A: If you didn’t report to work, you’d be considered to be absent without leave and your agency could begin the process of separating you by adverse action. On the other hand, if you requested leave without pay (LWOP), you’d be able to do that only for as many days as had been approved by your supervisor. Once again, if you failed to report for work at the end of that time period, your supervisor could begin adverse action proceedings to separate you.
January 14th, 2011 | Leave without pay
Q: I am a FERS rural carrier for the U.s. Postal Service. I have 13 years in as a full-time carrier. Every year I use all of my annual leave, however, I have more than 100 sick days unused. I am a healthly person in general, but in 2010, I did have to use three weeks of sick leave (under FMLA) to care care for my father. I would like to take more time off. If I have coverage of my route and the time I take off does not conflict with other carriers and their requested time off, can I be refused leave-without-pay? My boss has told me he has the final decision of whether to approve a request. His “scores” should not reflect an employee taking too much LWOP. I am in a position where I need to take time off for my mental sanity and find my time away is needed to keep my motivation at work. I work hard for the post office and am proud to represent. I think mental health is an important issue, and is often overlooked. Many people use their “sick leave” for reasons less than what they are allocated for. My use of maybe two weeks worth of days, not all at once, and after my AL has been used, is what I am questioning. I realize that during my LWOP time off I would not earn salary or benefits during this time, but to me the time off is well worth it. I read in section 514, that up to two years of LWOP could be taken, with conditions of course.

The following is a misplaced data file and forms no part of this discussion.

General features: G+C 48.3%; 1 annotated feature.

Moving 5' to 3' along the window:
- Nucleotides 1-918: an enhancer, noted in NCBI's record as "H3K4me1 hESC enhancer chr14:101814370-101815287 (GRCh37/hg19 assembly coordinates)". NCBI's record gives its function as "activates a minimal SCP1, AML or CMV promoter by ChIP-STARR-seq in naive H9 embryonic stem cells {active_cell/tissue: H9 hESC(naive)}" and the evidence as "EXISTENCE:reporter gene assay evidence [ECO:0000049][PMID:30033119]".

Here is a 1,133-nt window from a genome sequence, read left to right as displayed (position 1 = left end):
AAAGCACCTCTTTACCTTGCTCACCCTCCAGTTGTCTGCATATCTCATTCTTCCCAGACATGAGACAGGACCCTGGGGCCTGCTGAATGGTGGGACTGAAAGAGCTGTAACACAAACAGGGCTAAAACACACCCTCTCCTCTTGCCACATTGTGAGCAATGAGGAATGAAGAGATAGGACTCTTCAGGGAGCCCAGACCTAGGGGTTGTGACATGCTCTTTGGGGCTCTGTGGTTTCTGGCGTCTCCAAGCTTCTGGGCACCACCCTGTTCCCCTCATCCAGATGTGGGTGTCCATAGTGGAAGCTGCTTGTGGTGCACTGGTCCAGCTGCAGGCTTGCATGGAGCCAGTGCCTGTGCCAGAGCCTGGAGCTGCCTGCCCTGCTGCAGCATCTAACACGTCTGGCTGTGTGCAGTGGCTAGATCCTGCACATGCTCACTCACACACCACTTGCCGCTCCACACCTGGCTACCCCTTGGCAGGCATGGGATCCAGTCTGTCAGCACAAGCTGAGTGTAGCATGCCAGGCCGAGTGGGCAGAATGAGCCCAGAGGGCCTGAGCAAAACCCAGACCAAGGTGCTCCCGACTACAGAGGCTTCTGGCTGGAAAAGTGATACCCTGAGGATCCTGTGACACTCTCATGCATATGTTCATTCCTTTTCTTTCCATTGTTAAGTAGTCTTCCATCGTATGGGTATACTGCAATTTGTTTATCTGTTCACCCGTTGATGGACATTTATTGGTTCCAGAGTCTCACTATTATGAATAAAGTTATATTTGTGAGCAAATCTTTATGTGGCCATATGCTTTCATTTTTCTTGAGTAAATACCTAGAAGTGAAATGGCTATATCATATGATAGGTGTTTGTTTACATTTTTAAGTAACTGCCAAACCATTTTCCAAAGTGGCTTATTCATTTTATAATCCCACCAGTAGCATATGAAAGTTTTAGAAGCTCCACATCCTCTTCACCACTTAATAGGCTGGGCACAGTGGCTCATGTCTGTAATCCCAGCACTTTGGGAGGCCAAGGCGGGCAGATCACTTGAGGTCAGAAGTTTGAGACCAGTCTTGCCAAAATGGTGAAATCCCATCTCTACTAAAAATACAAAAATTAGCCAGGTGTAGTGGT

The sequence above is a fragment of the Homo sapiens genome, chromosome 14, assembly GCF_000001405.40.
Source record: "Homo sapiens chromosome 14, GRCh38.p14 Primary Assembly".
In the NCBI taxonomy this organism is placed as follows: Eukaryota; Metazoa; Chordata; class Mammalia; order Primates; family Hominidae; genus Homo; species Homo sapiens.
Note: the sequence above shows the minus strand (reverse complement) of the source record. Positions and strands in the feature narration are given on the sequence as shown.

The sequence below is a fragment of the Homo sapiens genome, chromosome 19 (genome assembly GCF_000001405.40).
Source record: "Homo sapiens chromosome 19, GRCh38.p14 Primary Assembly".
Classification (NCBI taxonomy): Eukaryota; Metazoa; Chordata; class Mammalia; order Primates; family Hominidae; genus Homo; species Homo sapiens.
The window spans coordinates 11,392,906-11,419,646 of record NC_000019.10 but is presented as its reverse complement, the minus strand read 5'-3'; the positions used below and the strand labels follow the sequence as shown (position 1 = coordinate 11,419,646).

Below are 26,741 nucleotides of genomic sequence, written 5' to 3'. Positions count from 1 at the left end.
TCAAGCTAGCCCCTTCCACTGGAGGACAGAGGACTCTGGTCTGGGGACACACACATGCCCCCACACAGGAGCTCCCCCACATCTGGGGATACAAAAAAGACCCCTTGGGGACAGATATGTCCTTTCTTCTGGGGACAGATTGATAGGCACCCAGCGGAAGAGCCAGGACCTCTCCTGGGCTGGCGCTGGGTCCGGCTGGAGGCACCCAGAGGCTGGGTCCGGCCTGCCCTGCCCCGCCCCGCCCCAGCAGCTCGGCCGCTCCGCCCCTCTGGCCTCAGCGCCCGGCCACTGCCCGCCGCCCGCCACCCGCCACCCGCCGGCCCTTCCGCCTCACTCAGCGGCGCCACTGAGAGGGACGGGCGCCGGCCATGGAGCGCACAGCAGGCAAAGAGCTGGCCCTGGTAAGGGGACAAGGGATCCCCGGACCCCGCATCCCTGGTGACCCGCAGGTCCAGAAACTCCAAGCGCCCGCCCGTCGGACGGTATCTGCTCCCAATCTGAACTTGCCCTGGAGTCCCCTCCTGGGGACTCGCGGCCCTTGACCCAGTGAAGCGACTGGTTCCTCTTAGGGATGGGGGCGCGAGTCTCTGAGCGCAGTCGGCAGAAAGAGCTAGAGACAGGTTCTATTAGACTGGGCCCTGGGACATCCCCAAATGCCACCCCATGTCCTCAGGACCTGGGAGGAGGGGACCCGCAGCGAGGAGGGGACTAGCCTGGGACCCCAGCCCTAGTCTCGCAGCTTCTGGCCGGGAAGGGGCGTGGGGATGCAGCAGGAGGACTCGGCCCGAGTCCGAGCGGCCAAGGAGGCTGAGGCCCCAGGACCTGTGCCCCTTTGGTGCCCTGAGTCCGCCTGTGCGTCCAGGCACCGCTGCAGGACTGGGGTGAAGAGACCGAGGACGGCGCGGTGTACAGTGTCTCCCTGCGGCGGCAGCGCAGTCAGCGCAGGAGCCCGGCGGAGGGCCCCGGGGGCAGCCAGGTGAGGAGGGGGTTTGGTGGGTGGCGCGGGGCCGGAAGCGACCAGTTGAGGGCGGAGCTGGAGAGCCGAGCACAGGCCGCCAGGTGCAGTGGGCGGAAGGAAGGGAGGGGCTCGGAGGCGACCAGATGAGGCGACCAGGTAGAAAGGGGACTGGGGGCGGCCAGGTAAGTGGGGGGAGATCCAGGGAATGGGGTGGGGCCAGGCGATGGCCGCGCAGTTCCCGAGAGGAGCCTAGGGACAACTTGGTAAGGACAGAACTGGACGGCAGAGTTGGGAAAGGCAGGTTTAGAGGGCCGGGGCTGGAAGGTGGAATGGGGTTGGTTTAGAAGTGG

A: The granting of leave-without-pay is left to a supervisor’s discretion and may be limited by agency internal policy.